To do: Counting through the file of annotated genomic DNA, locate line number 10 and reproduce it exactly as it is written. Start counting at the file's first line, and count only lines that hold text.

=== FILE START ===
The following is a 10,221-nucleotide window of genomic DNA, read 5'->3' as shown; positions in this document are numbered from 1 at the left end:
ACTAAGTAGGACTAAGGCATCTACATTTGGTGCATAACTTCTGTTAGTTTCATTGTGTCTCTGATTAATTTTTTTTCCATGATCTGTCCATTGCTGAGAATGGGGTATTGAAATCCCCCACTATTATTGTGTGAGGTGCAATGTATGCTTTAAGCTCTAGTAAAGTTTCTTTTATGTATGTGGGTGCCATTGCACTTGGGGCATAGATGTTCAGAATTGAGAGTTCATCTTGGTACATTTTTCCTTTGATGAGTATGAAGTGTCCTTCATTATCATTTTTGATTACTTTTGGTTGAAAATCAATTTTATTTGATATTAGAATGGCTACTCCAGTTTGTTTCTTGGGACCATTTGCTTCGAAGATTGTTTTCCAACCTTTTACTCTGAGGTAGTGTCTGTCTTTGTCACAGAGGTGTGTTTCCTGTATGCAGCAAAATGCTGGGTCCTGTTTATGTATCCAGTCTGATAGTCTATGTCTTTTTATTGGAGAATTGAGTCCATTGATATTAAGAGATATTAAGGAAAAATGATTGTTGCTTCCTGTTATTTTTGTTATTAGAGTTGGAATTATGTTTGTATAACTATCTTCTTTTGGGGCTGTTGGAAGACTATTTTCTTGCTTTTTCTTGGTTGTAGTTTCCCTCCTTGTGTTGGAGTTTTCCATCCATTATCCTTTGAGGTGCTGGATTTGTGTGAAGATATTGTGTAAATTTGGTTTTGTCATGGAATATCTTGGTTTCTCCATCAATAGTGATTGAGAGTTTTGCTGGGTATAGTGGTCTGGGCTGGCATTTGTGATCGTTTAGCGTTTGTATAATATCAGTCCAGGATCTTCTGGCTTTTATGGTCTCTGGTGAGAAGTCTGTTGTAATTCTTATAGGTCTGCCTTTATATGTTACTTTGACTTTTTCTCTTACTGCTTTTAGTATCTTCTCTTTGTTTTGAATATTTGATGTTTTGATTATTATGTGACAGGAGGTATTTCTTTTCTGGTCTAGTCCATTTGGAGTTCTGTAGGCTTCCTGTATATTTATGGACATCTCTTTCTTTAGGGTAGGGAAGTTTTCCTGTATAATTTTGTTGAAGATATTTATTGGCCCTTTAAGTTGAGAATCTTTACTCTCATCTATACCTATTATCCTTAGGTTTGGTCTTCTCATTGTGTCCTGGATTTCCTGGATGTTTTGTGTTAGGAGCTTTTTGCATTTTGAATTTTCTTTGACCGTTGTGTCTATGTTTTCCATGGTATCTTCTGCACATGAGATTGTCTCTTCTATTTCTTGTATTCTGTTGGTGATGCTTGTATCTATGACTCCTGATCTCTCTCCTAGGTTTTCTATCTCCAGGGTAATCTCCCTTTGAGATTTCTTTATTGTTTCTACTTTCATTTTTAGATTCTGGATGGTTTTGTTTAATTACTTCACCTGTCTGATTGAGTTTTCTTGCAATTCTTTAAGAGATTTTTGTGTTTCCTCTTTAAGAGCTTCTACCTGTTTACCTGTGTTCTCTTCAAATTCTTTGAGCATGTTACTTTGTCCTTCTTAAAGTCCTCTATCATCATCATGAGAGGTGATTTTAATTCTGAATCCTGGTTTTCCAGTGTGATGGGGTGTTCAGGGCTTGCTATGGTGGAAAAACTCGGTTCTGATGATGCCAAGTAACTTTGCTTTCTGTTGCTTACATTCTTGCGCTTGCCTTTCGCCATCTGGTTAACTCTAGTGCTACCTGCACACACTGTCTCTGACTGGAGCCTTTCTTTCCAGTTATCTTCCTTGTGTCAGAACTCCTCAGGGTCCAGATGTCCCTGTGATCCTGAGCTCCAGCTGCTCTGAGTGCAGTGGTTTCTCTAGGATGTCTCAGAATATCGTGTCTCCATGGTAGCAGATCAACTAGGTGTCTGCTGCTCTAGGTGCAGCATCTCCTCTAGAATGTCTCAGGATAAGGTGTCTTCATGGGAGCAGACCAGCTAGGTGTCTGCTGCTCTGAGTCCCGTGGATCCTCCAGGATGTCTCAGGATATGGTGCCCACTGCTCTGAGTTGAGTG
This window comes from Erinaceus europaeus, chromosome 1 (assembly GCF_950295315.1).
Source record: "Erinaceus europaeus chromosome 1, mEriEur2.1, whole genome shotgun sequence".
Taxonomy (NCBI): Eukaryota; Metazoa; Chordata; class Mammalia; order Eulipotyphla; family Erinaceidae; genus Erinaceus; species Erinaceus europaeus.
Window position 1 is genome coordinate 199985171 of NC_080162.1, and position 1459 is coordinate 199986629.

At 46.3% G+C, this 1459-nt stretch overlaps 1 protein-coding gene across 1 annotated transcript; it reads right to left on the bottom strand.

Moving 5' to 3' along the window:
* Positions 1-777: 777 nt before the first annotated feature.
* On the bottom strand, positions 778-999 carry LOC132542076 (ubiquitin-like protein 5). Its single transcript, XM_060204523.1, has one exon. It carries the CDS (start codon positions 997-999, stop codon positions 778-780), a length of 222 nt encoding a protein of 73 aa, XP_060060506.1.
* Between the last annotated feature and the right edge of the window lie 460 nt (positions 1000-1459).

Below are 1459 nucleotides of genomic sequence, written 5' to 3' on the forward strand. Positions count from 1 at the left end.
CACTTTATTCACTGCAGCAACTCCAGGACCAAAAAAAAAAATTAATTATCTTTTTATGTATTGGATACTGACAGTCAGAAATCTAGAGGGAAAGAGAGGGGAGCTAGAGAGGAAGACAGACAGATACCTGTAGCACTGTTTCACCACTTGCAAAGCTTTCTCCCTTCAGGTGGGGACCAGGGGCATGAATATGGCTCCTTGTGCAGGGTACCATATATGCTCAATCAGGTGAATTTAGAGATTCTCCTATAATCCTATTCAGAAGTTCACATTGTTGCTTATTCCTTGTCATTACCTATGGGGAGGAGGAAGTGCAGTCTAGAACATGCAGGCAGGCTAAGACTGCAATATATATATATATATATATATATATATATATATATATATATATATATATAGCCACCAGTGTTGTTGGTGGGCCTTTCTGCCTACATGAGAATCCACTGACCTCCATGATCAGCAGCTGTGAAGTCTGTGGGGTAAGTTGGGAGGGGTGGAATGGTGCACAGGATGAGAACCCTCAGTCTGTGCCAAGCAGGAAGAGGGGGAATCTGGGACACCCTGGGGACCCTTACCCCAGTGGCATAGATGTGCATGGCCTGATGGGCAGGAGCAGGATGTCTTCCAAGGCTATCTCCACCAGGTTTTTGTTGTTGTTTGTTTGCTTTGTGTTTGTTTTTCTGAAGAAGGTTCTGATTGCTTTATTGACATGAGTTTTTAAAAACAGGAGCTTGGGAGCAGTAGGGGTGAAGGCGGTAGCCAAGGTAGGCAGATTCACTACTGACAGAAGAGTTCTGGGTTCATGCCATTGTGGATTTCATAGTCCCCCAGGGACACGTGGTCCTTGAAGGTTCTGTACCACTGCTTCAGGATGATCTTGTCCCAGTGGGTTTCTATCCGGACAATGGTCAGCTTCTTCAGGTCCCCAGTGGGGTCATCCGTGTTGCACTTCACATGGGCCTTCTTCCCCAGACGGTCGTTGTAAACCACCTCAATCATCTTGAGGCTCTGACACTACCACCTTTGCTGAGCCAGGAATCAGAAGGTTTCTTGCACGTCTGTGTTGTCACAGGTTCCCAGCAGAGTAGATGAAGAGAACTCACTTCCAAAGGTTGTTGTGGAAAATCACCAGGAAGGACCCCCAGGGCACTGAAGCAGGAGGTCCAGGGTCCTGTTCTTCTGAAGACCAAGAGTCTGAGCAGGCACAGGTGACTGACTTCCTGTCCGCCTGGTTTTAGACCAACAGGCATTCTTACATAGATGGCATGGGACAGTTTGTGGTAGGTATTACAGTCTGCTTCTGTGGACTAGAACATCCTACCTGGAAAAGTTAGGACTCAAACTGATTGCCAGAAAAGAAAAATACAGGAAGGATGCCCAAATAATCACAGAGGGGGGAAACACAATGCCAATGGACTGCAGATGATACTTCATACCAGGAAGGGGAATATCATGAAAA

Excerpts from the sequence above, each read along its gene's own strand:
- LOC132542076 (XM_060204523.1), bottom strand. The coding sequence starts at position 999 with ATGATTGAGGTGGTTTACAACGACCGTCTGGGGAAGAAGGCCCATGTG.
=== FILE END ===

* On the bottom strand, positions 778-999 carry LOC132542076 (ubiquitin-like protein 5). Its single transcript, XM_060204523.1, has one exon. It carries the CDS (start codon positions 997-999, stop codon positions 778-780), a length of 222 nt encoding a protein of 73 aa, XP_060060506.1.